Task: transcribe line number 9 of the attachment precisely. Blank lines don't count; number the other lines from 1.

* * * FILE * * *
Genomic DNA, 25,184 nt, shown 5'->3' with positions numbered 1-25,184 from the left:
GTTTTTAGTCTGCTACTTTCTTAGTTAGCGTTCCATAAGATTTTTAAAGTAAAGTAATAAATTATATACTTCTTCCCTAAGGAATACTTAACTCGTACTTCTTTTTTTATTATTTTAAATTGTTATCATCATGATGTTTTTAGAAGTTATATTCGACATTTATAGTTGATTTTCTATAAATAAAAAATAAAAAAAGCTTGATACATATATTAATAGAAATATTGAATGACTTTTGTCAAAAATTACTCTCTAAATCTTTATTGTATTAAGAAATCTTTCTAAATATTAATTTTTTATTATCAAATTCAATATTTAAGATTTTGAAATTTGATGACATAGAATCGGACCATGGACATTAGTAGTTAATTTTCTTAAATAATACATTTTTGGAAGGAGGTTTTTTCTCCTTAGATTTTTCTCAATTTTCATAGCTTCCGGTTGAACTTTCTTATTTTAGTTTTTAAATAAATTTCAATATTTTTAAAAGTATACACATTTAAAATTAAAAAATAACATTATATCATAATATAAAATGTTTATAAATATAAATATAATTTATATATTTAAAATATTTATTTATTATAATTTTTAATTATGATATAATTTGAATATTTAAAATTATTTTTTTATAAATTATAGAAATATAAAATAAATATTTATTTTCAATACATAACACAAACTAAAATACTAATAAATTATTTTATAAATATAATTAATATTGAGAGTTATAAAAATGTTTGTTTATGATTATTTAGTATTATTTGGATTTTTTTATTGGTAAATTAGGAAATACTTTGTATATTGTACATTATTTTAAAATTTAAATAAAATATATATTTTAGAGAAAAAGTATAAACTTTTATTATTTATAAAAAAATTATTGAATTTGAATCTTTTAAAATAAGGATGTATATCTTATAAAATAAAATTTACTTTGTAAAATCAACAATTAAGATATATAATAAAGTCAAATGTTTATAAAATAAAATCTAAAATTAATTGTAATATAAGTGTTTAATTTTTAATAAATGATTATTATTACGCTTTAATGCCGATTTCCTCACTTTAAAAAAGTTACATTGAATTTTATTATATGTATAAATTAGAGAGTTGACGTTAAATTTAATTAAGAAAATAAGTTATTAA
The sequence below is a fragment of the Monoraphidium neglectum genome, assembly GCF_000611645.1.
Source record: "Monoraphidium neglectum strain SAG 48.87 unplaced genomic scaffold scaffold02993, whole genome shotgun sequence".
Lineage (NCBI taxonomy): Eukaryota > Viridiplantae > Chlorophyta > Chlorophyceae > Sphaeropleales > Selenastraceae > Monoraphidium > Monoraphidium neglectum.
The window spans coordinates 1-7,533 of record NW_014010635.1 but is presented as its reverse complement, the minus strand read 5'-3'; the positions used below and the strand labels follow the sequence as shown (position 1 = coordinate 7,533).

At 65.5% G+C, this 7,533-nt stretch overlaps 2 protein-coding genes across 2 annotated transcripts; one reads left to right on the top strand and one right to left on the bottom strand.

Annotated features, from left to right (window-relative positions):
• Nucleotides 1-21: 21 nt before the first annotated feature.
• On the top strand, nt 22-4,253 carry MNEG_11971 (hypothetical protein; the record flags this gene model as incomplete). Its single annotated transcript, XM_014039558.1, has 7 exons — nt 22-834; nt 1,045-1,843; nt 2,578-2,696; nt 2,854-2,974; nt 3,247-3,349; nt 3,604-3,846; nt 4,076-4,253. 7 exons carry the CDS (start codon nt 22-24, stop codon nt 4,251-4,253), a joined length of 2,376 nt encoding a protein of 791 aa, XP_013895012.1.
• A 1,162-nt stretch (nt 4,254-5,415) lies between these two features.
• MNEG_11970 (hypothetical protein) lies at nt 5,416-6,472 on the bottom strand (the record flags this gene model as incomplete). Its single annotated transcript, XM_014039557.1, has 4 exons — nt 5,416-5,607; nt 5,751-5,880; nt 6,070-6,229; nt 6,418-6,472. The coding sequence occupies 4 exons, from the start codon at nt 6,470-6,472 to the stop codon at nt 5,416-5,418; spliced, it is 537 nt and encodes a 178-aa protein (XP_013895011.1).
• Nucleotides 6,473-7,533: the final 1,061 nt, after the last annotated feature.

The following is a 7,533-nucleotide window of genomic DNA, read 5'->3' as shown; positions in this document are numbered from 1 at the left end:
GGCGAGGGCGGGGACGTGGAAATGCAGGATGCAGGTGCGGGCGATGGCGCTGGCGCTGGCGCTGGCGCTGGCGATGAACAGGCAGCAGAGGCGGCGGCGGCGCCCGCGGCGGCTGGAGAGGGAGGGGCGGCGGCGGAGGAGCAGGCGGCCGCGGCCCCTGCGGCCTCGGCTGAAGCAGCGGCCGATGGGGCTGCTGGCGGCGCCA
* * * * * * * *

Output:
• Nucleotides 1-21: 21 nt before the first annotated feature.